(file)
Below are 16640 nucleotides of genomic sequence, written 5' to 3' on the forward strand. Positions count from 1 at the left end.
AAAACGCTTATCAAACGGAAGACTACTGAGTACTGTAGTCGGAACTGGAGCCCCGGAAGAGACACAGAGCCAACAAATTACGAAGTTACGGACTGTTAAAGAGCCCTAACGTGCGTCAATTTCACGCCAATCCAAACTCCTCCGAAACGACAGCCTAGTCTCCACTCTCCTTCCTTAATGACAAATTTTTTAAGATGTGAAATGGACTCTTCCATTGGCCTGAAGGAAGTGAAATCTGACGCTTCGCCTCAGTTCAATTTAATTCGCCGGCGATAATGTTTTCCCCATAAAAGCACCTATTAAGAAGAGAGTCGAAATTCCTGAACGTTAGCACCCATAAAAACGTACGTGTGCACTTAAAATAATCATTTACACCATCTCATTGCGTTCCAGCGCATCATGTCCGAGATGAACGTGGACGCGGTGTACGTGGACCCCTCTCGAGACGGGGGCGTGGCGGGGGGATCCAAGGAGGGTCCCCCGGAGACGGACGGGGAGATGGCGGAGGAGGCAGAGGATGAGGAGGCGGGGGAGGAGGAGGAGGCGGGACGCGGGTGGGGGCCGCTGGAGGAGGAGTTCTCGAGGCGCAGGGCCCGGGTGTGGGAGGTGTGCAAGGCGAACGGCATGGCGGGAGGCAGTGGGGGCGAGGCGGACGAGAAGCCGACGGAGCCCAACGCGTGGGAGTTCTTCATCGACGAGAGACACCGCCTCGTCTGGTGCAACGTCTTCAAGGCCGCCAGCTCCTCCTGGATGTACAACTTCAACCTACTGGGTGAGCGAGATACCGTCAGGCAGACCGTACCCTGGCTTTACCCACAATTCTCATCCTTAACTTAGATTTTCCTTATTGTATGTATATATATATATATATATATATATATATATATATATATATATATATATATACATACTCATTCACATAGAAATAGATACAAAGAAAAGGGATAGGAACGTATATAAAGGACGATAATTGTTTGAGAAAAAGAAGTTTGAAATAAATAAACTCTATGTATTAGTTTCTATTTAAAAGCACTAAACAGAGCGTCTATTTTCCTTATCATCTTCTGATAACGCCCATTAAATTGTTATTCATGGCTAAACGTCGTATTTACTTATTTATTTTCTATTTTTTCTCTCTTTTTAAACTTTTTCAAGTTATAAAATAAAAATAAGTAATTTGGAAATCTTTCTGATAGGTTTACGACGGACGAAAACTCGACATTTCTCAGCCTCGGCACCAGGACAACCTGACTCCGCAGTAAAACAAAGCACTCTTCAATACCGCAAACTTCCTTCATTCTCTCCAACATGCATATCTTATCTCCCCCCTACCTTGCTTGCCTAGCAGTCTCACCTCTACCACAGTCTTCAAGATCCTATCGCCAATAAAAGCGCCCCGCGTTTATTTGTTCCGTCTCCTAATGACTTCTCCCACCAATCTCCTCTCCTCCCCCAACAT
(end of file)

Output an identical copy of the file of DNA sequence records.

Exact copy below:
Below are 16640 nucleotides of genomic sequence, written 5' to 3' on the forward strand. Positions count from 1 at the left end.
AAAACGCTTATCAAACGGAAGACTACTGAGTACTGTAGTCGGAACTGGAGCCCCGGAAGAGACACAGAGCCAACAAATTACGAAGTTACGGACTGTTAAAGAGCCCTAACGTGCGTCAATTTCACGCCAATCCAAACTCCTCCGAAACGACAGCCTAGTCTCCACTCTCCTTCCTTAATGACAAATTTTTTAAGATGTGAAATGGACTCTTCCATTGGCCTGAAGGAAGTGAAATCTGACGCTTCGCCTCAGTTCAATTTAATTCGCCGGCGATAATGTTTTCCCCATAAAAGCACCTATTAAGAAGAGAGTCGAAATTCCTGAACGTTAGCACCCATAAAAACGTACGTGTGCACTTAAAATAATCATTTACACCATCTCATTGCGTTCCAGCGCATCATGTCCGAGATGAACGTGGACGCGGTGTACGTGGACCCCTCTCGAGACGGGGGCGTGGCGGGGGGATCCAAGGAGGGTCCCCCGGAGACGGACGGGGAGATGGCGGAGGAGGCAGAGGATGAGGAGGCGGGGGAGGAGGAGGAGGCGGGACGCGGGTGGGGGCCGCTGGAGGAGGAGTTCTCGAGGCGCAGGGCCCGGGTGTGGGAGGTGTGCAAGGCGAACGGCATGGCGGGAGGCAGTGGGGGCGAGGCGGACGAGAAGCCGACGGAGCCCAACGCGTGGGAGTTCTTCATCGACGAGAGACACCGCCTCGTCTGGTGCAACGTCTTCAAGGCCGCCAGCTCCTCCTGGATGTACAACTTCAACCTACTGGGTGAGCGAGATACCGTCAGGCAGACCGTACCCTGGCTTTACCCACAATTCTCATCCTTAACTTAGATTTTCCTTATTGTATGTATATATATATATATATATATATATATATATATATATATATATATATATATACATACTCATTCACATAGAAATAGATACAAAGAAAAGGGATAGGAACGTATATAAAGGACGATAATTGTTTGAGAAAAAGAAGTTTGAAATAAATAAACTCTATGTATTAGTTTCTATTTAAAAGCACTAAACAGAGCGTCTATTTTCCTTATCATCTTCTGATAACGCCCATTAAATTGTTATTCATGGCTAAACGTCGTATTTACTTATTTATTTTCTATTTTTTCTCTCTTTTTAAACTTTTTCAAGTTATAAAATAAAAATAAGTAATTTGGAAATCTTTCTGATAGGTTTACGACGGACGAAAACTCGACATTTCTCAGCCTCGGCACCAGGACAACCTGACTCCGCAGTAAAACAAAGCACTCTTCAATACCGCAAACTTCCTTCATTCTCTCCAACATGCATATCTTATCTCCCCCCTACCTTGCTTGCCTAGCAGTCTCACCTCTACCACAGTCTTCAAGATCCTATCGCCAATAAAAGCGCCCCGCGTTTATTTGTTCCGTCTCCTAATGACTTCTCCCACCAATCTCCTCTCCTCCCCCAACAT